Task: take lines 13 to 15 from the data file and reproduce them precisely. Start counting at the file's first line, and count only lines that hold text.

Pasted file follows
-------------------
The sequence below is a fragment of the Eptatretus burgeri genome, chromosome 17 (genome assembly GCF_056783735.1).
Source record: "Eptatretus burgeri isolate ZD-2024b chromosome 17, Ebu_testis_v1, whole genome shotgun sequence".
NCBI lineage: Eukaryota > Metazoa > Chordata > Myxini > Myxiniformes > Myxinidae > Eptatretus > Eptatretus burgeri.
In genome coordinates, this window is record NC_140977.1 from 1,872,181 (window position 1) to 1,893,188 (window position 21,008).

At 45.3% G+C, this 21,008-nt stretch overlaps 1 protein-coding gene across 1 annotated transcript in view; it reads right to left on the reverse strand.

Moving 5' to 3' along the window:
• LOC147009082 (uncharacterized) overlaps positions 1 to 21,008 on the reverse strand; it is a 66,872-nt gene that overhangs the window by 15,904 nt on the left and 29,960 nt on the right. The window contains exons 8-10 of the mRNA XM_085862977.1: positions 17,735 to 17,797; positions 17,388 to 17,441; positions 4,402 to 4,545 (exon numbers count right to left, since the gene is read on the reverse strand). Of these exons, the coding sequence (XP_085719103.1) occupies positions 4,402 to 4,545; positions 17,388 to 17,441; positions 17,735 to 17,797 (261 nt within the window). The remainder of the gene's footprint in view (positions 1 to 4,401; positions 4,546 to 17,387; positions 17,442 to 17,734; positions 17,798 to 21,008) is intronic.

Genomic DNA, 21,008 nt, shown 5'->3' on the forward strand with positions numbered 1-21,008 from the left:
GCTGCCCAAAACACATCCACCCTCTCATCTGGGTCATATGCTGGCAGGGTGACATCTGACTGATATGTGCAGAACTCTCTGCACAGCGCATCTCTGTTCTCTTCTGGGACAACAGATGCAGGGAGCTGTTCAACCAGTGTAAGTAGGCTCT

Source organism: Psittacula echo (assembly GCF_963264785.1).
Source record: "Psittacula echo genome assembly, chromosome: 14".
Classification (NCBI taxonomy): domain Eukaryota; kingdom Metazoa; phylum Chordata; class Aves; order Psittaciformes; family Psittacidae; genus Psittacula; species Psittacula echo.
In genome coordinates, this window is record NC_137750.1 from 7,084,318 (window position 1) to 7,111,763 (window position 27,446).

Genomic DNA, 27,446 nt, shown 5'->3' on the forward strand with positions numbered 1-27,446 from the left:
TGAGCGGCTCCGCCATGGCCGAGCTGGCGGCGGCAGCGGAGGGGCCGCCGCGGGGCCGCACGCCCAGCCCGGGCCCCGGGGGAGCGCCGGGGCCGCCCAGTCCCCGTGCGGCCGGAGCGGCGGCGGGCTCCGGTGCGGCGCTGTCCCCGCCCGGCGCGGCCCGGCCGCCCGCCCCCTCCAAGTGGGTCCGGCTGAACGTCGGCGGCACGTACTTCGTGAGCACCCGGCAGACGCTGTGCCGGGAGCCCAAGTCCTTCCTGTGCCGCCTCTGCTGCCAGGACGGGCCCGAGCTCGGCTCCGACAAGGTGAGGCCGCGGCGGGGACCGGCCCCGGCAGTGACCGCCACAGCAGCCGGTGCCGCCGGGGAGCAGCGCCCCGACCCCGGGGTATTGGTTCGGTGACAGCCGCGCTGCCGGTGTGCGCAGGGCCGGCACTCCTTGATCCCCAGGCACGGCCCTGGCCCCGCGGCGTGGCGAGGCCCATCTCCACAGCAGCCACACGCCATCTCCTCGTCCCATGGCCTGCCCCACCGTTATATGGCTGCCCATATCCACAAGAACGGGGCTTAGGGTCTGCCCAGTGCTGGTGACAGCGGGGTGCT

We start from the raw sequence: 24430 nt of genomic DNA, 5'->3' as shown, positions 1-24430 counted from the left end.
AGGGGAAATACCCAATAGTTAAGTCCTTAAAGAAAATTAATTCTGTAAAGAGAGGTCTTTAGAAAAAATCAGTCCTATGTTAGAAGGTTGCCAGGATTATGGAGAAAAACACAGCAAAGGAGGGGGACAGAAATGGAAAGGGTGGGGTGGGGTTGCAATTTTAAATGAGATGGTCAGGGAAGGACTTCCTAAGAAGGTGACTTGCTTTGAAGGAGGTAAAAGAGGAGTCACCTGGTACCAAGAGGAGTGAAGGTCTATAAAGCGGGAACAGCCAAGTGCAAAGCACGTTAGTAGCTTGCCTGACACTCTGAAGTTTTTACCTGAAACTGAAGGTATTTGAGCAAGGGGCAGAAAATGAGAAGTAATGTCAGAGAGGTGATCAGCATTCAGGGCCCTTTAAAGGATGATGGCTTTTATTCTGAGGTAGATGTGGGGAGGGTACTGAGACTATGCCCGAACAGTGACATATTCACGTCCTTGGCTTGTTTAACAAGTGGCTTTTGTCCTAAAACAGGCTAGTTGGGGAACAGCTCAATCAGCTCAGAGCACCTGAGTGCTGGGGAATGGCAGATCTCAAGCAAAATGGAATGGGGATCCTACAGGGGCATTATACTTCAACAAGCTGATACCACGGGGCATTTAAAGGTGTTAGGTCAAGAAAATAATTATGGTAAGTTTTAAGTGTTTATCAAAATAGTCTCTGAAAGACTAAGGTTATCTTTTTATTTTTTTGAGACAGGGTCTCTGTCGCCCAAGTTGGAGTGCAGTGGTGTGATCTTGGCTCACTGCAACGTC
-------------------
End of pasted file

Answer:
In genome coordinates, this window is record NC_137750.1 from 7,084,318 (window position 1) to 7,111,763 (window position 27,446).

Genomic DNA, 27,446 nt, shown 5'->3' on the forward strand with positions numbered 1-27,446 from the left:
TGAGCGGCTCCGCCATGGCCGAGCTGGCGGCGGCAGCGGAGGGGCCGCCGCGGGGCCGCACGCCCAGCCCGGGCCCCGGGGGAGCGCCGGGGCCGCCCAGTCCCCGTGCGGCCGGAGCGGCGGCGGGCTCCGGTGCGGCGCTGTCCCCGCCCGGCGCGGCCCGGCCGCCCGCCCCCTCCAAGTGGGTCCGGCTGAACGTCGGCGGCACGTACTTCGTGAGCACCCGGCAGACGCTGTGCCGGGAGCCCAAGTCCTTCCTGTGCCGCCTCTGCTGCCAGGACGGGCCCGAGCTCGGCTCCGACAAGGTGAGGCCGCGGCGGGGACCGGCCCCGGCAGTGACCGCCACAGCAGCCGGTGCCGCCGGGGAGCAGCGCCCCGACCCCGGGGTATTGGTTCGGTGACAGCCGCGCTGCCGGTGTGCGCAGGGCCGGCACTCCTTGATCCCCAGGCACGGCCCTGGCCCCGCGGCGTGGCGAGGCCCATCTCCACAGCAGCCACACGCCATCTCCTCGTCCCATGGCCTGCCCCACCGTTATATGGCTGCCCATATCCACAAGAACGGGGCTTAGGGTCTGCCCAGTGCTGGTGACAGCGGGGTGCT